The Law of Contact

Roy Barcroft

by Frank M. Roberts


For the most part, these columns are devoted to such familiar western movie names as Gene, Roy, The Lone - our silver screen heroes. Every now and then I veer and, today, is veer-day as I take a look at one of the most familiar faces of the genre, a man who was usually crabby and, why not? Roy Barcroft was born in Crab Orchard, Neb. Yep, the crab from Crab Orchard -- meaner, 'tis said, than a whip snake.

Often referred to as, "The King Of the Villains," he made a helluva impact on the 'B' westerns, especially those made at Republic who signed him to an exclusive contract back in 1943. Noted film critic, Leonard Maltin, tagged him as, "Republic Pictures number one guy."

His most important movie was "Night Train To Memphis," in which he portrayed, as one writer put it, "the dirtiest, meanest, individual on film." (Apologies to Vincent Price). The same gent went overboard noting, "his many serial roles were capped by his performance in, "Manhunt From Mystery Island." Boy, there's one to look for.

Yeah, he was a mean s.o.b. - mean to man and to the fairer sex. Such west gals as Linda Stirling and Peggy Stewart, two chicks oft seen in the 'B' west flicks were, as they used to say, "forever in his clutches."

Barcroft also enjoyed terrorizing 'Little' and 'Red' - i.e. Little Beaver (not 'the Beav) and Red Ryder (not a Commie cowboy). And check it out - he was especially nasty in "Sun Valley Cyclone," a 1946 release.

The actor, who was born Sept. 7 in 1902, was a staple in the Rocky Lane series. The above mentioned writer said that the three "were naturals." Their knock-down, drag-out fight scenes were, and are, classics even today - well planned, well-fought fights - a lot of realistic 'pow-bam-sock.'

Check it out: In 1947s, "Springtime In the Sierras," Barcroft had not one, not two, but three of his most famous fights. His opponent? A fella named Rogers - Roy Rogers, that is.

After leaving Republic he became, honest to Abe, a 'good guy' in television and films. As they say in France -'quell transition.' One way or the other, the memory of his work will be cherished as long as the 'B' western is remembered. An interesting double feature would be a flick with mean Mr. B. and the niiice Mr. B.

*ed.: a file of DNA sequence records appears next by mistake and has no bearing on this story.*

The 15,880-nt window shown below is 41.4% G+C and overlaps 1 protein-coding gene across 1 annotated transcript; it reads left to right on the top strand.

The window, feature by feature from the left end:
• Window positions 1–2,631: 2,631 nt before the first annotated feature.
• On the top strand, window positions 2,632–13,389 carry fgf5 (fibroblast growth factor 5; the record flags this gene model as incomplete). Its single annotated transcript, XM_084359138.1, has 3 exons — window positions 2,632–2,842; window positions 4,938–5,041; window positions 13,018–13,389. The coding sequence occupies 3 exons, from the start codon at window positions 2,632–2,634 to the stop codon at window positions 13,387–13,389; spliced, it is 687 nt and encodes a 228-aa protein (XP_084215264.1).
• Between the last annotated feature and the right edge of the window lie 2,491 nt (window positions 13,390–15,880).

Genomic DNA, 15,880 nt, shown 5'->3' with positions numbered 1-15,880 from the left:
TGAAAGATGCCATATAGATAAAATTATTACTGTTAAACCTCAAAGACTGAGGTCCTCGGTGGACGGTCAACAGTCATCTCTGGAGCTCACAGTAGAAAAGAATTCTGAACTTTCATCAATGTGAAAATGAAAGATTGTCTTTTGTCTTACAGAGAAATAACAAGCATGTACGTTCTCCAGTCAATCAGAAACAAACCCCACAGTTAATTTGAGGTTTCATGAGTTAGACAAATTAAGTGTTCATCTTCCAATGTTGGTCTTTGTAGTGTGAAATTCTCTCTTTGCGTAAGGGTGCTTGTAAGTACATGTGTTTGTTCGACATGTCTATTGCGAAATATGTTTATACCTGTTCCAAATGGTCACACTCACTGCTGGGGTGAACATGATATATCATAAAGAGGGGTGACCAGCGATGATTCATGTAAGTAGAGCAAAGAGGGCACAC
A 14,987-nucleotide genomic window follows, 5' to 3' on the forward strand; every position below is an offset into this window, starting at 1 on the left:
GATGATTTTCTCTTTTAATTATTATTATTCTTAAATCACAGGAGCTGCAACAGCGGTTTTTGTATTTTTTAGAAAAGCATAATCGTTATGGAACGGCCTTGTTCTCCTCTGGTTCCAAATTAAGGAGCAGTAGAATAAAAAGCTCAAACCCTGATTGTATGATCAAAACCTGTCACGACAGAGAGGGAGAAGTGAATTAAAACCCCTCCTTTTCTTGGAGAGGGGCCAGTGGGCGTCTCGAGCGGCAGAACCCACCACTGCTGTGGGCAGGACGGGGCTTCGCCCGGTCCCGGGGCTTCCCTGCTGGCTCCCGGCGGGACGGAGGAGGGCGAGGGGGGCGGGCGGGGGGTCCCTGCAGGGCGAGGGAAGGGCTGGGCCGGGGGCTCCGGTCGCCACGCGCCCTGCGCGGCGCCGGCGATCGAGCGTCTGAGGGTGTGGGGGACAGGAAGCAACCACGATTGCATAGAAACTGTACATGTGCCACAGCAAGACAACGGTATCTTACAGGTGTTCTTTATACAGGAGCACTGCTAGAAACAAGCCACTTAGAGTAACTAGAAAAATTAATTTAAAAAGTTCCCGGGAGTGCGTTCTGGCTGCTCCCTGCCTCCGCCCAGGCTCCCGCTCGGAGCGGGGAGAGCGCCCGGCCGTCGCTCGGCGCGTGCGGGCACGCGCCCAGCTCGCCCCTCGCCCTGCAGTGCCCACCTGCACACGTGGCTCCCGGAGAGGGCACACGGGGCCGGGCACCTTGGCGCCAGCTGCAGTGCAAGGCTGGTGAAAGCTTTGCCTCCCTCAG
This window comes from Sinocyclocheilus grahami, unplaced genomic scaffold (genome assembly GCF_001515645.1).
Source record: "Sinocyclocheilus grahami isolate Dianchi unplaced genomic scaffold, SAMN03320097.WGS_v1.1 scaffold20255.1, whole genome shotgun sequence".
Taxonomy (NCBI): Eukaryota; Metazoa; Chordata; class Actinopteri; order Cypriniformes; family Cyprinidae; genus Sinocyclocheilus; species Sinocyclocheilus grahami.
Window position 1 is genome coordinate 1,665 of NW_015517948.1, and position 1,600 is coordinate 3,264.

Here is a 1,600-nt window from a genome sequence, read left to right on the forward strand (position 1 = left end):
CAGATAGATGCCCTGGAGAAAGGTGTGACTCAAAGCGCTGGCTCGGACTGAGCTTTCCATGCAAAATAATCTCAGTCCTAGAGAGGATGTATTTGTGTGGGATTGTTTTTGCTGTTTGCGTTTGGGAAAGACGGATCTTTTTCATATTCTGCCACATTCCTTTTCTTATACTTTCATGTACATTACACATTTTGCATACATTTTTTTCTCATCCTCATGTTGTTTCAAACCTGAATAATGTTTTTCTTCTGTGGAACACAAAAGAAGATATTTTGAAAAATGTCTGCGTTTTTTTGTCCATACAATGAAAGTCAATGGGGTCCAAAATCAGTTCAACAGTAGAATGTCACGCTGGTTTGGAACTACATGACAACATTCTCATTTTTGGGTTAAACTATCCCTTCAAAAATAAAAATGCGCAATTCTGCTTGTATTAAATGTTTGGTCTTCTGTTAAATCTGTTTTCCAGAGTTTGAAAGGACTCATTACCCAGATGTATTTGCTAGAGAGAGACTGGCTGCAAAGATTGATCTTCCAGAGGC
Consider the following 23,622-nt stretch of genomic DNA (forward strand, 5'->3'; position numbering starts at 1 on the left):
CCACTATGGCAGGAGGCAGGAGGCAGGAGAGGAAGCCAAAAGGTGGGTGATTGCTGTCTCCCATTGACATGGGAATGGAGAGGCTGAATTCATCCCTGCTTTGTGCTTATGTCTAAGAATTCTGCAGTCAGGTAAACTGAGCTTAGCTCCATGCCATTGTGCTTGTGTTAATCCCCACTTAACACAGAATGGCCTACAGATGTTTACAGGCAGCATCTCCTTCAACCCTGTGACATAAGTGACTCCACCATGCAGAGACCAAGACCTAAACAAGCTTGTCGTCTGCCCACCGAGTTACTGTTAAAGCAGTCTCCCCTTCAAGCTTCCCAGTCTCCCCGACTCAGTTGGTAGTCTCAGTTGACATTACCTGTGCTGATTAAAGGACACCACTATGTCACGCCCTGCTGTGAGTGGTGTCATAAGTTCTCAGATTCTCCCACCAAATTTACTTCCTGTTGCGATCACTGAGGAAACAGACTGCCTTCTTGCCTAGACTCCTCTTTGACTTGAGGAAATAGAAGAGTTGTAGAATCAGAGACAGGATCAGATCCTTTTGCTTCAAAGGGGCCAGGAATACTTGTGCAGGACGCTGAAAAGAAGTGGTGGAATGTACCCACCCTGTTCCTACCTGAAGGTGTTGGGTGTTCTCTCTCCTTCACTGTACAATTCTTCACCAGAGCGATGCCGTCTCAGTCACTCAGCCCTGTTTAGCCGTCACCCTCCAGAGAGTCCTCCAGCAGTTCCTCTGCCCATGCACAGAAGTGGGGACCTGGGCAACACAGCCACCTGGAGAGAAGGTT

Roy Barcroft will be well remembered for his on-screen achievements. Off-screen, he was a genuine hero, a World War 1 veteran. He joined the Army when he was 15-years-old and fought in France. Also, off-screen, he had the reputation of being a real nice guy. Oh, he was twice married, and fathered three children.

He died of liver cancer Nov. 18, 1969. His body was donated for medical research.

Another one of his best-known films was, "Hidden Gold," based on a story by western writer, Clarence E. Mulford. Number of screen appearances? One for every day of the year (well, except for Leap Year).

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As usual, I wind up these columns with a look at some of the genres second bananas, usually fall guys designed to keep the hero, and the audience, amused. This go' round - one of the best, most beloved -- Guinn (Big Boy) Williams, famous for being dull-witted. (Must be a relation).

And, honestly, he was a real-life cowboy and, he attended North Texas State College. No dummy, this dummy. Before going to Hollywood to work in silent films, he was a rodeo rider. In Hollywood, he met Will Rogers who tagged him with the 'Big Boy' moniker. The big guy played heavies and other character parts, many of which were non-western roles.

His last pic was "Comanchero" in 1961. Other screen credits include, "The Desperadoes," "Badmen Of Tombstone," "Stations West," "Massacre At Moccasin Pass," "My Man," "Swamp Water," and "Private Worlds."

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